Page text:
Titouan Puyo, Casper Steinfath and Celine Guesdon have dominated the 2014 Paris Crossing, as a record 400 stand up paddlers invaded the iconic River Seine on Sunday. In what will surely go down as the single biggest race of the year, Titou won the distance event while Casper took the pool sprints and the overall title.
The main event, the iconic long distance race that includes a passage right by the Eiffel Tower, started just after dawn on a crisp but clear winter’s day in the French capital.
Right from the start Titou and Casper broke away and were never challenged. Kai Lenny started strong but clearly wasn’t in his element, unable to keep the pace of the main chase pack that was being led by French SUP stalwart Gaetan Sene.
Gaetan eventually paddled home on his own, finishing just 18 seconds behind Casper and over 2 minutes clear of 4th place. This is a great result for Gaetan, who is known as a river expert and would have been in his element on the Seine.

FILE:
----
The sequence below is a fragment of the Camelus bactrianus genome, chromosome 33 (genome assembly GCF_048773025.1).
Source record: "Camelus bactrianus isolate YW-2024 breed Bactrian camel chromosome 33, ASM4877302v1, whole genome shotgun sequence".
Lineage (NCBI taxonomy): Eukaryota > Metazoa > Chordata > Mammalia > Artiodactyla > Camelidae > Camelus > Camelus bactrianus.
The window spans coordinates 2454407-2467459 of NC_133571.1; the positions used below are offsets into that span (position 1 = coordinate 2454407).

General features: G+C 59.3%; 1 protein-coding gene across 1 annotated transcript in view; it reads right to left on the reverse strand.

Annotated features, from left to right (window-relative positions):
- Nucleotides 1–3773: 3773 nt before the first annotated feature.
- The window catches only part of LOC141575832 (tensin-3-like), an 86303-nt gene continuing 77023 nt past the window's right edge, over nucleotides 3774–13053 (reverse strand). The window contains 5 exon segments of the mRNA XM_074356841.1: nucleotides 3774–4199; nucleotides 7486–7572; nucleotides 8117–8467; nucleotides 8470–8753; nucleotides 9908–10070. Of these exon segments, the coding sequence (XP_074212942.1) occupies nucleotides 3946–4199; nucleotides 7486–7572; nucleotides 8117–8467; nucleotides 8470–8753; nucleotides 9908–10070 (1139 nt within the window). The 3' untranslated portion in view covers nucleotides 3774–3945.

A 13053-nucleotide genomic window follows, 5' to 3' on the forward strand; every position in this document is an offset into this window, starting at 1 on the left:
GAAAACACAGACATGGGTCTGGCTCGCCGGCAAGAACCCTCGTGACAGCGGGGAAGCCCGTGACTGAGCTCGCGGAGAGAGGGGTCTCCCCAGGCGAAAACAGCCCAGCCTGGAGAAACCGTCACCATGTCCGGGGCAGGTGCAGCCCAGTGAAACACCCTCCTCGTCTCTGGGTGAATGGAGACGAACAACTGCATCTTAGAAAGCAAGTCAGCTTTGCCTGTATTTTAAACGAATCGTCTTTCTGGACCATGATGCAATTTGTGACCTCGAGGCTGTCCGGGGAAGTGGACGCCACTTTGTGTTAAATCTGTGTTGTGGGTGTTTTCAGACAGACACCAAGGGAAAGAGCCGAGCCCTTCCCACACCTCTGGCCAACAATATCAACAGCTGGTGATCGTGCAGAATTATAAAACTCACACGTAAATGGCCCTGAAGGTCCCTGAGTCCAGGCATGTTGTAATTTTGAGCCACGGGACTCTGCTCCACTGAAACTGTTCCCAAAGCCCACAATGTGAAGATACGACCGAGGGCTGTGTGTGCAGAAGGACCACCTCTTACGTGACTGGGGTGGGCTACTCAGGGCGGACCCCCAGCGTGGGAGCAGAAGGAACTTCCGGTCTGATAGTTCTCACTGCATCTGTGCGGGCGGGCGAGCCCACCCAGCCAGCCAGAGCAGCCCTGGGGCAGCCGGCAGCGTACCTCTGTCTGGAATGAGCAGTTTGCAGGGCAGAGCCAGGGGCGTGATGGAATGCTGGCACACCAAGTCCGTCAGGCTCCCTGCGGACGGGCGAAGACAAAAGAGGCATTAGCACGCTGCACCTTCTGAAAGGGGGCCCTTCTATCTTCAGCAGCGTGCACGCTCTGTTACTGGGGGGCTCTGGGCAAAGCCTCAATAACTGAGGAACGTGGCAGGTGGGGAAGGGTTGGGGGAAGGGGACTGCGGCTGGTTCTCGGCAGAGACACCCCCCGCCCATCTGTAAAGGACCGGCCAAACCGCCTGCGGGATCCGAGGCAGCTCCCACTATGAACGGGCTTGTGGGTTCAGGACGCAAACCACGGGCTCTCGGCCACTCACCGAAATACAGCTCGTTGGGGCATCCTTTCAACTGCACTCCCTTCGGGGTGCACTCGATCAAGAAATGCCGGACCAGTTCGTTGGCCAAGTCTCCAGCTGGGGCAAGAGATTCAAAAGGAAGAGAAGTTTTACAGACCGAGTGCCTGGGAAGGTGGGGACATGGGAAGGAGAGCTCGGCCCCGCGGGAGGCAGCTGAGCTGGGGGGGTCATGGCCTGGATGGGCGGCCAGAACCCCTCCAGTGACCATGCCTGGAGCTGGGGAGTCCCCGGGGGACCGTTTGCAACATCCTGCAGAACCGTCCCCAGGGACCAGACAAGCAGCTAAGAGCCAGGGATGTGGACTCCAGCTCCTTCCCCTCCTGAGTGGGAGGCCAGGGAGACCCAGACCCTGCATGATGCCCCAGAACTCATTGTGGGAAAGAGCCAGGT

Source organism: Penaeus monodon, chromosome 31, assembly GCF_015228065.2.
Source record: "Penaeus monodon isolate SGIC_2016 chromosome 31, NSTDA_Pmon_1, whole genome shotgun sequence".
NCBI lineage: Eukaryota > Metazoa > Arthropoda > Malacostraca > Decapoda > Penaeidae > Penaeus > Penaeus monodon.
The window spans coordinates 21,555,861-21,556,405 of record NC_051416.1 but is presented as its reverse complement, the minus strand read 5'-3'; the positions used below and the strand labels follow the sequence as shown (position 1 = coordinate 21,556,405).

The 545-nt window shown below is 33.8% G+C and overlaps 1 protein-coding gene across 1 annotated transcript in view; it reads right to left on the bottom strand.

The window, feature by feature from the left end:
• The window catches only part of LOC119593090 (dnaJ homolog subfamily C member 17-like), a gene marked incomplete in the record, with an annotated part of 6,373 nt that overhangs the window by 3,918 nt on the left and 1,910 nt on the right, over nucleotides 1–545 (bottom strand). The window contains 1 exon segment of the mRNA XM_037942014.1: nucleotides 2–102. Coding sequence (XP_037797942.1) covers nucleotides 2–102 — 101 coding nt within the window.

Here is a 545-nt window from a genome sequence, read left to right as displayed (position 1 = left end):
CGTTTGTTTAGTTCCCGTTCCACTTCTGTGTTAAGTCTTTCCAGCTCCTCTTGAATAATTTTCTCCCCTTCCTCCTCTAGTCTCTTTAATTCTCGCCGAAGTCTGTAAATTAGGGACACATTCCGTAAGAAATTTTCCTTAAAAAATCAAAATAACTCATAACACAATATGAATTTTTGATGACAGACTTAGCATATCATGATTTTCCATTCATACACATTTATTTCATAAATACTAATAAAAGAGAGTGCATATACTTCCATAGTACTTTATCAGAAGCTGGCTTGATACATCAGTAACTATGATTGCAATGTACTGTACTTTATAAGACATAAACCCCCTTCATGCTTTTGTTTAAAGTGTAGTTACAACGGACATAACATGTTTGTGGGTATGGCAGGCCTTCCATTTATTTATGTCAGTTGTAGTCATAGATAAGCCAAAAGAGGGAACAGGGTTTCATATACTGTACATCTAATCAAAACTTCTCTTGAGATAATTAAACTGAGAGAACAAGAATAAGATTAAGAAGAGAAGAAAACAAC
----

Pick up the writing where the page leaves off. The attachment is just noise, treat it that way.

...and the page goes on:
Multiple winner of this event and long-time French #1, Eric Terrien, fought hard with Leonard Nika, while the promising junior Martin Letourneur was also looking very impressive.
Our man on the ground, Alain Teurquetil (known as the designer of Travis Grant’s signature NSP boards), was sending us regular updates and photos as the race happened. Sounds like it was a two-horse between Titou and Casper all the way.
Despite Titouan being much better known for his downwind abilities, the New Caledonian powered through the flat water race, eventually breaking Casper in the latter stages and going on to win by 1 minute 34 seconds. That’s an amazing performance in what was a very classy field of elite talent.
Alain said Titou looked incredibly powerful as he surged along the River, past several of the world’s most iconic buildings.
This win in Paris caps off a remarkable year for Titou, with today’s trophy sitting alongside the distance race world title from the ISA Worlds in Nicaragua. The result also sees Titou jump one spot higher on the SUP RACER WORLD RANKINGS, in what will surely be the final change in order before the end of the year.
The pro women’s field was considerably smaller (8 finishers vs 63 in the men’s) but still included some strong talent. The strongest of which was France’s Celine Guesdon, who powered home to win the race from Joanne Hamilton-Vale and beat the majority of men while she was at it.